Edward: That’s a great question. That’s a filmmaker’s question. I sat down with the cinematographer, the actors, the production designers, and we looked at other movies that I wanted to draw from – I wanted to do something unique, but we looked for inspiration whether it be the look or the vibe or the tone. I loved the fact that this was set at night. It changes everything. I looked at a lot of the “night” films I love from Michael Mann, David Fincher. You have enough conversations and soon enough people just get it. They all understand what you’re talking about. We looked at a lot of films together and eventually it came out that we wanted to do something very hand-held, with a progressive look. The film starts off very clean, not hand-held at all, and as things get messier it gets erratic and tight. I looked at a lot of films that I thought might be helpful. One was Twelve Angry Men. It’s not visceral, but it has a very contained story, it takes place in one location, tremendous arc in terms of the camera, which is what we tried to do. We tried to progress through the film with the camera, with the sets, with the lighting, the costumes, so that when you first get in the shuttle on page 10 it’s a totally different experience then when you get out of it on page 80. Everything was very conscious. We tried to find the vibe, the unique DNA that would make this film what we knew it could be. Our goal was compression. We wanted it to get more claustrophobic as time went on so you could really experience what the characters were feeling. We wanted it to get darker. It should feel down and dirty and gritty and nasty – not the prettiest film ever shot. Mostly we just went with the vibe. It was the energy of the film that drove us. I’ve seen a lot of people trying to shoot stuff that’s more ‘70s, less stylized. We didn’t want to go completely “documentary,” but we wanted to stay away from stylization.

Collin: It sounds like it was an organic process. If you’re trying to graft whatever your definition of a given aesthetic is on top of a project without consideration it probably won’t work, but if it grows out of the material it probably will.

Edward: It came out of the script. Absolutely. The script felt like it should look like this to me, it felt that way to my cinematographer – he got it. It works because it came out of the script.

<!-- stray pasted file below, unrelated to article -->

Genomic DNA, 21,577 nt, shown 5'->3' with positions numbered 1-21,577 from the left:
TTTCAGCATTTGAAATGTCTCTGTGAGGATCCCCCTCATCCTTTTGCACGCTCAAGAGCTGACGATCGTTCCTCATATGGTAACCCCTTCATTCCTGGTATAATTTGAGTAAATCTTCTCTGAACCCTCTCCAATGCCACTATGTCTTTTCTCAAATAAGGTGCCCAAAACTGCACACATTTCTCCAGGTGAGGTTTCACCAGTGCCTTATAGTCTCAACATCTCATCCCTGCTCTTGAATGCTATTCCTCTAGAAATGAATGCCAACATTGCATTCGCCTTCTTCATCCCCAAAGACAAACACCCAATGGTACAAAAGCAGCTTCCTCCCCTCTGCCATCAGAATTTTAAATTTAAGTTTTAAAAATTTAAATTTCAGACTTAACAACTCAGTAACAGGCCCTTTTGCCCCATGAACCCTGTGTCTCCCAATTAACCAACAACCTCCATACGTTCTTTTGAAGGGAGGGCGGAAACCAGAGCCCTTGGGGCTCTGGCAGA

Collin: We’re getting the signal to wrap things up. I’d like to ask – last night at the Q&A you mentioned that isn’t a message film, but you can’t deny that there’s a measure – and that might even be putting it too lightly – of topicality in the film. It’s not something we’ve seen addressed very often. Talk a little about how you reconcile that topicality with what the film ultimately is, a suspense picture.

Cameron: I think that plays to our favor, you know?

Edward: I respect that question. What I meant last night, in that it’s not a message film, is that it’s not built around that point of view. You see Traffic and it’s about drugs – that’s not what this film is. This film touches on issues that are contemporary and I think that’s a good thing and I think that helps take it out of being lumped into one particular genre. It’s sort of like the violence in the film. The violence in the film isn’t the central feature. We didn’t make the film to make it violent. It’s set in reality and the violence is a function of the film, the violence happens because this is the way the story went. That topicality you spoke of is another function of the film. We didn’t make it to make a statement – to say this is bad or this is good. It’s hard to talk about without revealing too much. What we’re trying to do is not do anything too simple. I hope we don’t lose people because of it. We weren’t trying to stand up on a soapbox. We were trying to do something organic. There’s a social context to it, yes, but I hope that doesn’t confuse people. We didn’t do it to make that message, to pound that home.

Cameron: It’s not a documentary. I do think it will draw attention to things, and I think the more people see the movie the more people will become aware that we’re dealing with a serious problem within the story.

Edward: I look forward to talking with people about it off the record. As a filmmaker, you put something together, you involve all these talented people, but you never know how people are going to respond to it. I try to write scripts that are interesting to me. I don’t know what’s interesting to anyone else – we’ll see. We’re just getting a feel for it.

Cameron: It’s one of those scripts where you think, “That’s a great idea – why didn’t I think of that?” I know when I think that, it’s a good sign.

Thanks to Edward Anderson and Cameron Goodman!